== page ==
- The binary/hexadecimal conversion is
1100 1010 1111 1110 1111 1010 1100 1110 C A F E F A C E

- (4.1) The bit pattern
1000 1111 1110 1111 1100 0000 0000 0000

represents- (a) the number -1880113152 if it is a two's complement integer.
- (b) the number 2414854144 if it is an unsigned integer.
- (c) the real number -2.36411752533422 x 10^{-29}, if it is a single
precision floating-point number. The pattern is better understood
as
1 00011111 11011111100000000000000 s exponent significand

- (d) the instruction
`lw $15, -16384($31)`

, if it is a MIPS instruction. The pattern is better understood as100011 11111 01111 1100000000000000 35 31 15 -2^15 + 2^14

Consulating one of the many tables in the textbook gives us the above interpretation.

- (4.21) Shortest sequence of MIPS instructions
to determine the absolute value of a two's complement integer.
abs $10, $11 # $10 = |$11|

can beadd $10, $0, $11 # $10 = $11 slt $1, $11, $0 # ($11<0)? beq $0, $1, L # skip if ($11>=0) sub $10, $0, $11 L:

- (4.28) [5] The full MIPS instruction set has two more
logical operations not mentioned thus far: xor and nor.
The operation xor stands for exclusive OR, and nor
stands for not OR. The table that follows defines these
operations on a bit-by-bit basis.
a b a xor b a nor b 0 0 0 1 0 1 1 0 1 0 1 0 1 1 0 0

Minimal MIPS instruction sequence for a new instruction called not that takes the one's complement (invert 0 and 1) of a source register and places it in a destination registernot $10, $20

can be implemented as an MIPS instruction bynor $10, $0, $20

We can also saynor $10, $20, $20

oraddi $1, $0, -1 # $1 = 0xFFFFFFFF xor $10, $20, $1

- [15] 6-bit two's complement representations of the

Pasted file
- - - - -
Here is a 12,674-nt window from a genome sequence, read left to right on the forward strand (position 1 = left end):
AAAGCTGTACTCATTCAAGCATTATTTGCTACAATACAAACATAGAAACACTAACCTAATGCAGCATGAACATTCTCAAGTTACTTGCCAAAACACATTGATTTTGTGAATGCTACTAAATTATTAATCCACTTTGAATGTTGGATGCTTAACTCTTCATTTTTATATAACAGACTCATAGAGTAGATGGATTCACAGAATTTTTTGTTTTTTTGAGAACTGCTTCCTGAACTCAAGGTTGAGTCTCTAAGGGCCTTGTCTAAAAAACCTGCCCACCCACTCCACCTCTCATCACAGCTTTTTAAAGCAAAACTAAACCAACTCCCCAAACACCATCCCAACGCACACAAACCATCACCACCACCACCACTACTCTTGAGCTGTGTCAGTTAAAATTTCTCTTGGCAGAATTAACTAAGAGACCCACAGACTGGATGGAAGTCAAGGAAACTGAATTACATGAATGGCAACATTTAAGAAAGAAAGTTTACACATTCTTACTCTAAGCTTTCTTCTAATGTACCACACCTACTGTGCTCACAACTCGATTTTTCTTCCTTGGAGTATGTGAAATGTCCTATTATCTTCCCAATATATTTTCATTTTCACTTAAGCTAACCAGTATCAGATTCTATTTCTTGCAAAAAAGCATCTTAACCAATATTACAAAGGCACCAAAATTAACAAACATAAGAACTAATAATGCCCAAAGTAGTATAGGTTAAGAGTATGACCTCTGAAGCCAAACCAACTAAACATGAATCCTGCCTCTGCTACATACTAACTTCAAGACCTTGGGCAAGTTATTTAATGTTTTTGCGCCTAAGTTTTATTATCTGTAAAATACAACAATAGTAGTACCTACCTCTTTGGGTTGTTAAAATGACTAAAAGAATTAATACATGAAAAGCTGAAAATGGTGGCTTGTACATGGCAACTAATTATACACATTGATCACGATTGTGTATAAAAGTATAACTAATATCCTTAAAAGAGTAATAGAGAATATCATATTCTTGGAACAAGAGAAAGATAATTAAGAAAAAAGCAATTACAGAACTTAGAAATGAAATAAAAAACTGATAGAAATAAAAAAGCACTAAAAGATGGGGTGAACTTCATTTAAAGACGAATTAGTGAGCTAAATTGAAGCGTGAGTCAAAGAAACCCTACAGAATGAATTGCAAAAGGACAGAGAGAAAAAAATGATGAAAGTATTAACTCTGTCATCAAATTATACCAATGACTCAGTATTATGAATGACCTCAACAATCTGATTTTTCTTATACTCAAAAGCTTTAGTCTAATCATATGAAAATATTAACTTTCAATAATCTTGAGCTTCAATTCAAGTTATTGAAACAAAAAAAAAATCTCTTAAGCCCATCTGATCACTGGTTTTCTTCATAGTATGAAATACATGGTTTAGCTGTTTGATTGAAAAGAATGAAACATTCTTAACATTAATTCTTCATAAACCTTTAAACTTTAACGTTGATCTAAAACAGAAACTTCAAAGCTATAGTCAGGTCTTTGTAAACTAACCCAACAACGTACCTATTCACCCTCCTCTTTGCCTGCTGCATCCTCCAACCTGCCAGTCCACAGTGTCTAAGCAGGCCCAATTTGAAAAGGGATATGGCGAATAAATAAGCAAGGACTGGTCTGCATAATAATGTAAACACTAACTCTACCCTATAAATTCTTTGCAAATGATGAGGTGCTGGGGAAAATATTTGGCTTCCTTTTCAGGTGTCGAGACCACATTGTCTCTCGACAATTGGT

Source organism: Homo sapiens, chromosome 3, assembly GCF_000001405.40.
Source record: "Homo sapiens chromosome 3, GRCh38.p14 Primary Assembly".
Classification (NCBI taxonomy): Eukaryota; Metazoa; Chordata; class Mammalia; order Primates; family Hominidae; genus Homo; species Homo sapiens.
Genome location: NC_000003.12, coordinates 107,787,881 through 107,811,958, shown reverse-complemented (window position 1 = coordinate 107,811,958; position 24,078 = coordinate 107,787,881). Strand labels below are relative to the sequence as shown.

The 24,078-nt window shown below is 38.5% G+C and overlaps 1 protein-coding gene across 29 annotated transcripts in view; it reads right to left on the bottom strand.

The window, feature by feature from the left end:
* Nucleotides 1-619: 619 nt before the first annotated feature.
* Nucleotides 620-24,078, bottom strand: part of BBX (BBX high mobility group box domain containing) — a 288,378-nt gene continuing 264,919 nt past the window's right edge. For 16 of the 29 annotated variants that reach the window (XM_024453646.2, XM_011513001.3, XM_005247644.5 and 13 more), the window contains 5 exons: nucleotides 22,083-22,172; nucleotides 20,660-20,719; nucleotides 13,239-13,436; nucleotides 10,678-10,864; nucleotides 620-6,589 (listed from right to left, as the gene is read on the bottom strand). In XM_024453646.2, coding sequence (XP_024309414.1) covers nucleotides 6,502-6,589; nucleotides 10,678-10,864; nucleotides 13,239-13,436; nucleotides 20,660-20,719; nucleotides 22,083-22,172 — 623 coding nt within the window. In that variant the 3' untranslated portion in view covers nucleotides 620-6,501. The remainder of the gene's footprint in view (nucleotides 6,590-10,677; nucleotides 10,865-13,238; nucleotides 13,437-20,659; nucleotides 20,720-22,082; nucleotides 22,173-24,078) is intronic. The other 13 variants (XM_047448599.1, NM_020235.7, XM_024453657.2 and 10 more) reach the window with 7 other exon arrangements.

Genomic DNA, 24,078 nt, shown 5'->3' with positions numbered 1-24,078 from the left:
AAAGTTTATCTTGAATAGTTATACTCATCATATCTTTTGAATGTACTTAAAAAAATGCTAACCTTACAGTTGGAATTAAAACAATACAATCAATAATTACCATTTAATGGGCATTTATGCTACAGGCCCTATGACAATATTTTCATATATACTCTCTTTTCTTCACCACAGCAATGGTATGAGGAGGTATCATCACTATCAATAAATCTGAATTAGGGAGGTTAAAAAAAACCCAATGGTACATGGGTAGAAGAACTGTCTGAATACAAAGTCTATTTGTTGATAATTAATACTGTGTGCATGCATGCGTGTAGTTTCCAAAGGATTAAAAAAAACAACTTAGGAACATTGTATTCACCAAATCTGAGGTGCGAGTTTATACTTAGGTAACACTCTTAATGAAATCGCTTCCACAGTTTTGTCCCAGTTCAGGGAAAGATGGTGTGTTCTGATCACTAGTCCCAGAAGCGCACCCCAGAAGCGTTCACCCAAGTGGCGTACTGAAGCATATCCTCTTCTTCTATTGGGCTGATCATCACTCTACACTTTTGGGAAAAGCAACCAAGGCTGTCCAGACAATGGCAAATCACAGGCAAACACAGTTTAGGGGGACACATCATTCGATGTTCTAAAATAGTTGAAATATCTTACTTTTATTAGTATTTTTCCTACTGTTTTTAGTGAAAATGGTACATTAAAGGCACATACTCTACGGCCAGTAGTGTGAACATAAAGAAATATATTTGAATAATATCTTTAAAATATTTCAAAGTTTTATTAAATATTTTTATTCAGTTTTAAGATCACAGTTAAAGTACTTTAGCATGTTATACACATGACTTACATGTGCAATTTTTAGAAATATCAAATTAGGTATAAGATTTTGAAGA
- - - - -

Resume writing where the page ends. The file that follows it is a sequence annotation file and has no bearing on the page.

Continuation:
integers a=29, b=31, c=-31, are
a = 011101, b = 011111, c = 100001

Let's computea + b a - b b - a 011101 -> 29 011101 011111 + 011111 -> 31 - 011111 - 011101 -------- --------- --------- 111100 -> -4 111110 -> -2 000010 -> +2 Overflowed a + c a - c c - a 011101 -> 29 011101 100001 + 100001 ->-31 - 100001 - 011101 -------- --------- --------- 111110 -> -2 111100 -> -4 000100 -> +4 Overflowed Overflowed

Multiplication should be done with Booth's algorithm if there are negative values involved. - [10] Compute the product of two 5-bit unsigned binary numbers,
10101 x 11010: (a) the paper-pencil (longhand) way:
10101 -> 21 x 11010 -> 26 ----------- 10101 + 10101 ----------- 11010010 + 10101 ------------- 1000100010 -> 546

(b) follow the steps of third multiplication algorithm. This third algorithm is:

Initially 5-bit M contains the multiplicand 10101. 10-bit P contains multiplier 11010.

Repeat the steps 5 times.

- If P0 = 1, Ph = Ph + M (add M to the upper half of P, if the 0-th bit of P is 1).
- P = P >> 1 (shift P right 1 bit).

Here are what happened in register P, (M contains 5-bit 10101 all the time).

Iteration steps P 0 initial 00000 11010 1 1. do nothing 00000 11010 2. P=P>>1 00000 01101 2 1. Ph+M 10101 01101 2. P=P>>1 01010 10110 3 1. do nothing 01010 10110 2. P=P>>1 00101 01011 4 1. Ph+M 11010 01011 2. P=P>>1 01101 00101 5 1. Ph+M 100010 00101 <- Overflowed here 2. P=P>>1 10001 00010Note that at the last step of addition, overflow occurred, our algorithm is not totally correct due to this.

Booth algorithm version can be performed similarly.